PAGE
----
The Fourth Circuit ruled today, August 1, that the US District Court for the Eastern District of Virginia need not open files relating to a criminal investigation into the September 2001 terrorist attacks.  The suit, Media General Operations v. Buchanan, was brought against the US Magistrate Judge in Alexandria who originally ordered the records sealed in March 2003.  Media General, supported by numerous media outlets (including ABC, CBS, CNN, NBC, and others) as amici curiae, argued that the materials were within the aegis of the Fourth Circuit’s ruling in Baltimore Sun v. Goetz, 886 F.2d 60 (4th Cir. 1989), making the vast majority of such records open to the public.

While the subject of the ruling is newsworthy, so is the time it took to release the opinion.  The case was argued orally to a panel of the court on April 2, 2003, just three weeks after the magistrate judge entered the sealing order.  That means that the case has been pending for 28 months.  And given the gravity of the issues involved, it is unlikely that this will be the end of the road; the array of appellants and amici may reasonably be expected to file a petition for rehearing, along with a suggestion for rehearing en banc.  Then there’s another potential stop in Washington . . .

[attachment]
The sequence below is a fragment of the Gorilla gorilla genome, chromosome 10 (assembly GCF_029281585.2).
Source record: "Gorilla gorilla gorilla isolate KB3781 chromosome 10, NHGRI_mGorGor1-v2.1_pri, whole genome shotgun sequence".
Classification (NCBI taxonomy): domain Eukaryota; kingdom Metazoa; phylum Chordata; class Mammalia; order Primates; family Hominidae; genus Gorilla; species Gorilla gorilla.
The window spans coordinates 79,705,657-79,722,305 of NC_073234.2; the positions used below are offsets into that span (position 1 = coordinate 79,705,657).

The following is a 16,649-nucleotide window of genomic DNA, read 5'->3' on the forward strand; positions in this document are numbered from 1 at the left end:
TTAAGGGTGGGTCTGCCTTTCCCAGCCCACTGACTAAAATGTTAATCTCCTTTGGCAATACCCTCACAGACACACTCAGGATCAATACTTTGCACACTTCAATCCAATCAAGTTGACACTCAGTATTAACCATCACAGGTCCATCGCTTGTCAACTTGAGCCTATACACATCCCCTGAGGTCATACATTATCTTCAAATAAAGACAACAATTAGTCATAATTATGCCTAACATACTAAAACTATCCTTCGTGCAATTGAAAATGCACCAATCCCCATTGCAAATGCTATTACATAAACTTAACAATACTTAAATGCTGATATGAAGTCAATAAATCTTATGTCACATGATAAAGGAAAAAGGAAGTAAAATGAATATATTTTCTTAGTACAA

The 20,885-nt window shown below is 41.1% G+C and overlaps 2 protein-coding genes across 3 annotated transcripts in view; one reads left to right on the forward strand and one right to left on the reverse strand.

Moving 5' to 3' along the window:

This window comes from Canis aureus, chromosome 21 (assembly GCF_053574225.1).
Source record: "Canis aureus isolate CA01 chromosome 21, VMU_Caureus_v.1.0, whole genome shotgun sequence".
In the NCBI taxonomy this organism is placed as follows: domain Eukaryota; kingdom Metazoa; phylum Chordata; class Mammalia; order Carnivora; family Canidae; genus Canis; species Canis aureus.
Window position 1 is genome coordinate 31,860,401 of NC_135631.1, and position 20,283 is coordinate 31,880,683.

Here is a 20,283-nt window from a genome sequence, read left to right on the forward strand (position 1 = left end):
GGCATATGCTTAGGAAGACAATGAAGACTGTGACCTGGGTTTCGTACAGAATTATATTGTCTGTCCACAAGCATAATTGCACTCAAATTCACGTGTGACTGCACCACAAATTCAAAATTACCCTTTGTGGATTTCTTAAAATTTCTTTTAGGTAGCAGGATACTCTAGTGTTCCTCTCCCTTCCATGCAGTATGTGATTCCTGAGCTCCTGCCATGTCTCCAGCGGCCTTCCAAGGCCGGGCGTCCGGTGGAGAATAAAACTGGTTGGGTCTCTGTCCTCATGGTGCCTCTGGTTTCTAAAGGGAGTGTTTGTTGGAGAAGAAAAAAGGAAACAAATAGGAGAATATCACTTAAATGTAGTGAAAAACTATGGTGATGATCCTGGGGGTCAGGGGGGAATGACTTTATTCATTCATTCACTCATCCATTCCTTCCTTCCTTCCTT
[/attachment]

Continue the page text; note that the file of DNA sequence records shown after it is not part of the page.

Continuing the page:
I haven’t seen any major media coverage of this ruling yet, but one may reliably anticipate suggestions from some of them that the delay was perpetrated deliberately in order to frustrate the appellants’ purpose.  I do not believe any such theory, but disgruntled litigants often ascribe ulterior motives in the immediate wake of a loss.